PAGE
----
INTERVIEW: French artist Marina Kaye finds love in the time of corona

Marina Kaye, Marina Dalmas

Marina Kaye, Courtesy.

It’s 9 p.m. in Geneva, Switzerland; an appropriate time to hop on a video call with self-proclaimed French dark pop singer-songwriter Marina Kaye. The artist, who just recently announced her return with long-gestating third album Twisted, is well-known in Europe for writing sometimes melodramatic, sometimes vengeful, always moody tales of woe. The comparisons to Lana Del Rey, both in tone and her singing, are apt.

Marina Kaye
PIAS, Nov. 6

“I actually wake up during the night,” says Kaye, born Marina Dalmas. “It’s easier for me to be awake when it gets late.”

Despite working in Paris, she’s lived in Geneva since she was 17—five years, when the bright lights and noise began to overwhelm her. “It’s too much for me. Too much noise. Too many,” she says. “I need my calm.

Marina Kaye thinks it’s this image of her as a brooding, unstable artist that put fans over the edge when she shared a social media video recently of her with her Swiss banker boyfriend. It turns out that she’s been happy for a while.

“I guess because I write about deep and dark stuff a lot, sometimes they ask me if I’m doing OK, because they think I’m depressed all the time,” she says. “Which is not the case at all because I’ve let it all out.”

Still, the dark pop label really does fit, and that’s what fans should expect on the new album, in part because most of the songs were written in 2018, before she fell in love. But even if they were newer, we might not be able to tell the difference.

“The darker it is, the happier I am,” she says.

Though Marina Kaye is just 22, she’s been working in the French music industry since 2011 when, at 13, she became the first singer to win “France’s Got Talent.” She says that before then—and even after—she wasn’t really in music. She wanted to study to become an oncologist after hearing stories from her surgeon grandfather.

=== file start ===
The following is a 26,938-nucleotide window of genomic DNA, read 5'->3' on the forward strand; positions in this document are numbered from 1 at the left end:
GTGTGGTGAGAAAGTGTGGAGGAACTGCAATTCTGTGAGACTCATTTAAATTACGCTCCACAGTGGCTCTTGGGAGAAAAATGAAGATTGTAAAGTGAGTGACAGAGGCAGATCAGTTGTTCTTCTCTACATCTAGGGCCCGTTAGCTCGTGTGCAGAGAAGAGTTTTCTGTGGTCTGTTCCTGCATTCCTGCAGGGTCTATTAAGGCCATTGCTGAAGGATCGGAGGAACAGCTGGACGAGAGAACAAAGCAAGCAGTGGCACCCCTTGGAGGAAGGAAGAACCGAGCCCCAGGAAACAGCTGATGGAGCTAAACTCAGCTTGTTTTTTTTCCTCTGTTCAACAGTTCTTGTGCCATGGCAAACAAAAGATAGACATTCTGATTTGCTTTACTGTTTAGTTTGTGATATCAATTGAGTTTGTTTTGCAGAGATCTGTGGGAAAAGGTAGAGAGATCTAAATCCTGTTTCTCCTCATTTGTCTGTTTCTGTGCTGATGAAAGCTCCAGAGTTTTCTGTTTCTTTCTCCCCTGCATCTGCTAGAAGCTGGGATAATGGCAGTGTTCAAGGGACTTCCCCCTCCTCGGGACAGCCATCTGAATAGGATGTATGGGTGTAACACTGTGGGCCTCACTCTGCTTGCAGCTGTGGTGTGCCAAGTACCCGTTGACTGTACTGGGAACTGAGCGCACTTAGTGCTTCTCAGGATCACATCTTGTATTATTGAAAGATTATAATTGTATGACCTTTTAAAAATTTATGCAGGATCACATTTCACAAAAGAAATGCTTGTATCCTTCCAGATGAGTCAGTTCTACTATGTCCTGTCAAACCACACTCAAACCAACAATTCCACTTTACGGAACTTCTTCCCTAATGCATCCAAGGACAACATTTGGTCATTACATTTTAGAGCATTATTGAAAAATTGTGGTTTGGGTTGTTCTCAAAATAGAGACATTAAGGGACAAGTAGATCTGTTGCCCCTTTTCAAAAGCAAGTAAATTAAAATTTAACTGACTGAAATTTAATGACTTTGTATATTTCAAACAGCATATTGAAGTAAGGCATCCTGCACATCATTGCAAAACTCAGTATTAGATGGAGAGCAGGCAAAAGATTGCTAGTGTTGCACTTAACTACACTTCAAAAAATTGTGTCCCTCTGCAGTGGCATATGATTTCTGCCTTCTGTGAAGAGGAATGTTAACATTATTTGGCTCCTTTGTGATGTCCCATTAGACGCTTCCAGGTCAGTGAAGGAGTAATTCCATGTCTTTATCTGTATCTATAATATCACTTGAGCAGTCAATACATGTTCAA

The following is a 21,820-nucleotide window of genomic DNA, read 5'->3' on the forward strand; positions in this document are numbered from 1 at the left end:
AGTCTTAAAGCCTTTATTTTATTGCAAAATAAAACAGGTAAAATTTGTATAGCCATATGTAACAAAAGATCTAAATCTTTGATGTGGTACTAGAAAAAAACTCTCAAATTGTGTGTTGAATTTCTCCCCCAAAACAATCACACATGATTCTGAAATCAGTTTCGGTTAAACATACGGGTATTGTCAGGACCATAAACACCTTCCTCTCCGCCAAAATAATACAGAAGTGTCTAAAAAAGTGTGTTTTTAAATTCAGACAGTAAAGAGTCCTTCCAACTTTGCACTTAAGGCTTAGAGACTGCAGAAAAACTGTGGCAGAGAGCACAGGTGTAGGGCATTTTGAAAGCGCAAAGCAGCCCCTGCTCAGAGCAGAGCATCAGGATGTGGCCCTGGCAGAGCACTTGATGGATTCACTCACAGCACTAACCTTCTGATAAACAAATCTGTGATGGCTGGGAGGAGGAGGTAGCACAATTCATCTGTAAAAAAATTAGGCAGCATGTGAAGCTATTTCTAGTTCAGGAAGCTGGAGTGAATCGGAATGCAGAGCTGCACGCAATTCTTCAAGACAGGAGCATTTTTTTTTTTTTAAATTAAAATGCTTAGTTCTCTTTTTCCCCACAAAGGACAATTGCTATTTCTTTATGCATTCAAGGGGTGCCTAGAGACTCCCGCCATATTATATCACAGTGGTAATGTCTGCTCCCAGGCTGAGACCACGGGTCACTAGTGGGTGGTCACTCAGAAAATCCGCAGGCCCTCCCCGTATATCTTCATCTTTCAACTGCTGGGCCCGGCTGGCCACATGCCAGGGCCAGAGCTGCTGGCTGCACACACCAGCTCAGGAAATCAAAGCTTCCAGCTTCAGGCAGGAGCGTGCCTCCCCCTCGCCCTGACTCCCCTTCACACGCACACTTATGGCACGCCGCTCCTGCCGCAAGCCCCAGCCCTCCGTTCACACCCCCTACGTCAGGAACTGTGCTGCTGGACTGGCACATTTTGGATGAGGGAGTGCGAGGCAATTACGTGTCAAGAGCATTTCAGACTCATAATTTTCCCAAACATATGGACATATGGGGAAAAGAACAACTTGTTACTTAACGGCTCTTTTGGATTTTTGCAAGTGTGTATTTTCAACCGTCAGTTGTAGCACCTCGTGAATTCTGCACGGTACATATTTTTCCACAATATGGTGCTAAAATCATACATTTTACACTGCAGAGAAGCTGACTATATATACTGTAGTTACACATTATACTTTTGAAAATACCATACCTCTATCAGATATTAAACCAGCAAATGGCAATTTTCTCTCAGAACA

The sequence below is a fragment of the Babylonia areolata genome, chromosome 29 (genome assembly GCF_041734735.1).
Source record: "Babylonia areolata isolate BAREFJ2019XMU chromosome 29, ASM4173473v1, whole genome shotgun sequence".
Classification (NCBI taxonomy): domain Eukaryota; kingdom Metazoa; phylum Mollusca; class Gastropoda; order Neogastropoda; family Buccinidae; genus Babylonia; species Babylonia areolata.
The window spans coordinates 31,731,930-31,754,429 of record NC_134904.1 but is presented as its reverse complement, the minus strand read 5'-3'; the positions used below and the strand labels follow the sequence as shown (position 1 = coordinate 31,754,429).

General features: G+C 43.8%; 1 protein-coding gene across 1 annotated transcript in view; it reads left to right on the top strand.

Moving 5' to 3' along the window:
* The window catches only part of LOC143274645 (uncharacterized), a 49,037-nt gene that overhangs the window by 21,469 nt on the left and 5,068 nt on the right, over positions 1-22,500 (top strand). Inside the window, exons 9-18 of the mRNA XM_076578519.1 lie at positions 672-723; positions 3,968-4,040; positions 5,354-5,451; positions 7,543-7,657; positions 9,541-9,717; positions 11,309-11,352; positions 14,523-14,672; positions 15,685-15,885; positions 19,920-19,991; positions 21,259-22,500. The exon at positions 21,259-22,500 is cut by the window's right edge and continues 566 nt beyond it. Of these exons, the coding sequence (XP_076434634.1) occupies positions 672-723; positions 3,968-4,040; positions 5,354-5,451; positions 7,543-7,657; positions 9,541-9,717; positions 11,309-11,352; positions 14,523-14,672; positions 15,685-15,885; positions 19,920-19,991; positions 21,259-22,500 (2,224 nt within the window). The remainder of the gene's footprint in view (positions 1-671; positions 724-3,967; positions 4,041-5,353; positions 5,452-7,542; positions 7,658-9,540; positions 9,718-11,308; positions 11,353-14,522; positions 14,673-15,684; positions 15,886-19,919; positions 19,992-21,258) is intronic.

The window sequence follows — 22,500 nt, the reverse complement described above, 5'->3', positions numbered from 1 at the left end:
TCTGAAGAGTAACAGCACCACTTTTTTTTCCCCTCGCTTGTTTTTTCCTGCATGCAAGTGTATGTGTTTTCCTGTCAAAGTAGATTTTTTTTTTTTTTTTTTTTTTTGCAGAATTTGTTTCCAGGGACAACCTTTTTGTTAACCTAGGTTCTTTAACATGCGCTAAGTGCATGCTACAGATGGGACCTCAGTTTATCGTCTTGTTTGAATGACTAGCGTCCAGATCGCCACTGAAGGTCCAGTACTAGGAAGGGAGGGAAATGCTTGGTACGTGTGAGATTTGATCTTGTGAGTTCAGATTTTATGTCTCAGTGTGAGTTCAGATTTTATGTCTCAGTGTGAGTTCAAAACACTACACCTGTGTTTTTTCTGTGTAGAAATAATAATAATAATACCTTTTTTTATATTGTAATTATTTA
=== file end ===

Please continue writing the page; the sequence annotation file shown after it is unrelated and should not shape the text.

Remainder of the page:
“I was very passionate about it. I’ve always wanted to save people—but using my hands and my brain,” she says.

She didn’t pursue a music career after winning the show. She continued posting her songs to YouTube, however, and a couple of years later got the attention of a producer who knew nothing about her TV fame. Eventually, as her success started growing again, fans would tell her that her music helped them get through their own dicey situations and heal. She hopes she’s still able to save some lives with her voice instead of her hands. Even though it wasn’t a career choice she actively pursued, she now looks at music as a form of therapy she provides to listeners.

Her 2014 single “Homeless” topped the French SNEP singles chart but it was only after releasing her first album, 2015’s Fearless, did she decide that music was for her. That album, which included a song co-written by Sia, was certified triple-platinum in her home country. Its follow-up, 2017’s Explicit, went gold.

“I didn’t really have to chase my dream of being a singer. It just happened to me,” she says.